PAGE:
[2] https://www.health.harvard.edu/diseases-and-conditions/coronavirus-resource-center#Prevention
[3] https://www.marketwatch.com/story/deadly-viruses-are-no-match-for-plain-old-soap-heres-the-science-behind-it-2020-03-08

5 reasons why I stopped eating bread

In German, we have a nice word for supper: Abendbrot. It translates to “evening bread” and indicated what most of us eat for supper.

Most of my life, I have been eating bread for dinner: When growing up as a kid in my family home we had bread almost every night. As a young adult studying at the University and living on my own for the first time, I ate bread because I was (and still am!) a terrible cook. After moving in with my SO we also had bread most of the nights for many years.

Bread on the table with eggs and milk.
Photo by Hüseyin on Unsplash

Ever since moving out of my family home, I stopped eating breakfast because I am not a morning person. Eating that early never felt good and I used this as an easy way to quit some calories. But in the evening, bread was a welcome and easy-to-make dinner. Quickly prepared and a nice and social way to spend the early evening: Eating and preparing your sandwich.

Usually, I would buy some bread on my way home from work from a local bakery. It tasted great, you might know that we Germans are famous (and picky!) for our bread. Together with all those choices of sweet or vegetable spreads, honey, cheese or cold cuts, to a German it never gets old to eat bread every night!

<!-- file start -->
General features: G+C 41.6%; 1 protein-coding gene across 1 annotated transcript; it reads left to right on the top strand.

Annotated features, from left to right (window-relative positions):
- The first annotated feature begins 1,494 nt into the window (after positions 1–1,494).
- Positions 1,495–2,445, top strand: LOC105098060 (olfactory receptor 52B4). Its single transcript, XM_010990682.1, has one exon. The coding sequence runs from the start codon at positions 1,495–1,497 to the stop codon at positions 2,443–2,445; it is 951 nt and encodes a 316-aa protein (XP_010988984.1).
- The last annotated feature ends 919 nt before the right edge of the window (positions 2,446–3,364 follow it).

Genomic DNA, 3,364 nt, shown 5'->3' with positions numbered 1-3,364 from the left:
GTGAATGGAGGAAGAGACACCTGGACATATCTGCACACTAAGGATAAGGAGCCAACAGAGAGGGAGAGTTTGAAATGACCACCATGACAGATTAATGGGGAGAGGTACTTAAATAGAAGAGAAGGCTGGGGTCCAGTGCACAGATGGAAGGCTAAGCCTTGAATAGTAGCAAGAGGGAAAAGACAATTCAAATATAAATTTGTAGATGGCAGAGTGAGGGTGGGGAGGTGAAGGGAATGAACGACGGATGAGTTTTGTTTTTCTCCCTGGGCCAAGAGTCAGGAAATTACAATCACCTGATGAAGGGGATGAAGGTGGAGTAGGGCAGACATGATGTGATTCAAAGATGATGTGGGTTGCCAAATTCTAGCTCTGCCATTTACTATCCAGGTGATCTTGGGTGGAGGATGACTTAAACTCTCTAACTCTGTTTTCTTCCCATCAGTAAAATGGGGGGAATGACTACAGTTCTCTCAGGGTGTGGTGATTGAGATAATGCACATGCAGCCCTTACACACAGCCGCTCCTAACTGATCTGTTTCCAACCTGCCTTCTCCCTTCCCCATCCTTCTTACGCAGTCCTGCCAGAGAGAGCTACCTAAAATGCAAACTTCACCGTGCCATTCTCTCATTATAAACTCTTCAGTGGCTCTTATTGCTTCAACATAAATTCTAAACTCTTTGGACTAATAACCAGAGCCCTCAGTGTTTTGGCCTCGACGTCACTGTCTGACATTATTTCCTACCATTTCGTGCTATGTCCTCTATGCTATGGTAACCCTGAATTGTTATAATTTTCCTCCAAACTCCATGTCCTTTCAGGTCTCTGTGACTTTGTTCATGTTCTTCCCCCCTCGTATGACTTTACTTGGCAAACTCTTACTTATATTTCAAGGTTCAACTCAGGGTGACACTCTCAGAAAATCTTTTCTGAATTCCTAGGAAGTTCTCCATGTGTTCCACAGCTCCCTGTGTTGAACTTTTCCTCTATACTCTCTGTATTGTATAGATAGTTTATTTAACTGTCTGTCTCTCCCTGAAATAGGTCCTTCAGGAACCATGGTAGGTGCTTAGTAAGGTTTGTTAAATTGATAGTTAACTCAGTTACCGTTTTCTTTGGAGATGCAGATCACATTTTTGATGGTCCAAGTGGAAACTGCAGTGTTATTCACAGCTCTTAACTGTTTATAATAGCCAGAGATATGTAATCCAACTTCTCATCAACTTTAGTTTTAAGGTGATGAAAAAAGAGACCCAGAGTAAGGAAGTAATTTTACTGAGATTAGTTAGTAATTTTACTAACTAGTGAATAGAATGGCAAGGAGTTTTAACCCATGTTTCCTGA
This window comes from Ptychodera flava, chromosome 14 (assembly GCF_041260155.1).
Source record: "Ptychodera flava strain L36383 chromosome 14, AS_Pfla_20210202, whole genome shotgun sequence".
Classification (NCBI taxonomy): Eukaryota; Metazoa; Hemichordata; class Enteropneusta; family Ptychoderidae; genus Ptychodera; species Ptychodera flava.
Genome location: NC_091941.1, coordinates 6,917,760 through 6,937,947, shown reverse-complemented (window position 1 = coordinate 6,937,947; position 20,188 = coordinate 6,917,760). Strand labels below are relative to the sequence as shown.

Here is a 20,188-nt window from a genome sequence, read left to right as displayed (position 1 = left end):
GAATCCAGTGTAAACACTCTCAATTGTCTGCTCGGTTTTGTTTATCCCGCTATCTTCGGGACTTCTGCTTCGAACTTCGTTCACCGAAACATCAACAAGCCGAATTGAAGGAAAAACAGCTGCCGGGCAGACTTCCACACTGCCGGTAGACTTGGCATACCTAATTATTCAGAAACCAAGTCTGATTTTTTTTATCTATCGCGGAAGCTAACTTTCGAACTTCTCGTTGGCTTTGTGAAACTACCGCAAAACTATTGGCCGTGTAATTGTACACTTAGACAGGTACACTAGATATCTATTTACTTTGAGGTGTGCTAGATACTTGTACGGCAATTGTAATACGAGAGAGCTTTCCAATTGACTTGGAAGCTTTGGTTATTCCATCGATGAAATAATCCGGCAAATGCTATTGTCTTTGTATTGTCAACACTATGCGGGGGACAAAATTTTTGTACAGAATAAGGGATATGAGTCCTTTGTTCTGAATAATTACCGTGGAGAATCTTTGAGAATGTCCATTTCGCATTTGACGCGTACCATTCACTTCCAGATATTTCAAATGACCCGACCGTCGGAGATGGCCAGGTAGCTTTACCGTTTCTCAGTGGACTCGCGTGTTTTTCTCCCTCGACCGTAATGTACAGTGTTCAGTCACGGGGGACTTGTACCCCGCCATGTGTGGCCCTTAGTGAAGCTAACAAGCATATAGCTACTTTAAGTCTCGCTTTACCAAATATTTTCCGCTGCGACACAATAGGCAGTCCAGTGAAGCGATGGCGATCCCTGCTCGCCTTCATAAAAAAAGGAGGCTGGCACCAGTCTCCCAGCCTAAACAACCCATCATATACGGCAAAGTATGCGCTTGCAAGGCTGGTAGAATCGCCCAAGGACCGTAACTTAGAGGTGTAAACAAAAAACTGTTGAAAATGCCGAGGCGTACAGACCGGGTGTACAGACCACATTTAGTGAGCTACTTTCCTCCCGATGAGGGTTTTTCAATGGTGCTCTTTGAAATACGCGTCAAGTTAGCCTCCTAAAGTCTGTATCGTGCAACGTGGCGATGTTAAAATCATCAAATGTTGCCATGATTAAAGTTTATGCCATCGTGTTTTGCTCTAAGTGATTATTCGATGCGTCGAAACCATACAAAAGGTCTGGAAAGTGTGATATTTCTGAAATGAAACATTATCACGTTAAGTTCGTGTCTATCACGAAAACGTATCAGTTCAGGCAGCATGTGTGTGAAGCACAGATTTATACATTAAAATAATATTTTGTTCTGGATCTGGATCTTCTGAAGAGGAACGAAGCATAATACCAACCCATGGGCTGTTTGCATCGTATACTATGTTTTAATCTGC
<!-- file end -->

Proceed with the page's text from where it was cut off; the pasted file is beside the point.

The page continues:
Pieces of bread with different toppings
Photo by Ola Mishchenko on Unsplash

Eventually, two years ago, we had a special January-Challenge: We wanted to see if we could live on a really tight budget. During this challenge we had to quit eating bread because of the cost and the amount of leftovers we had to throw away on a daily basis: Leftover bread that turned to hard to enjoy anymore. Cheese that had gotten moldy. Cold cuts or spreads that turned bad. By having many options to eat our bread with, we managed to cause much more food waste!

During that month we had to budget our money for food and had to schedule when to eat what. Bread simply didn’t allow us with the options we wanted on this tight budget. After a full month of cooking simple vegetable based meals every night, we never went back to eating bread. Here is why: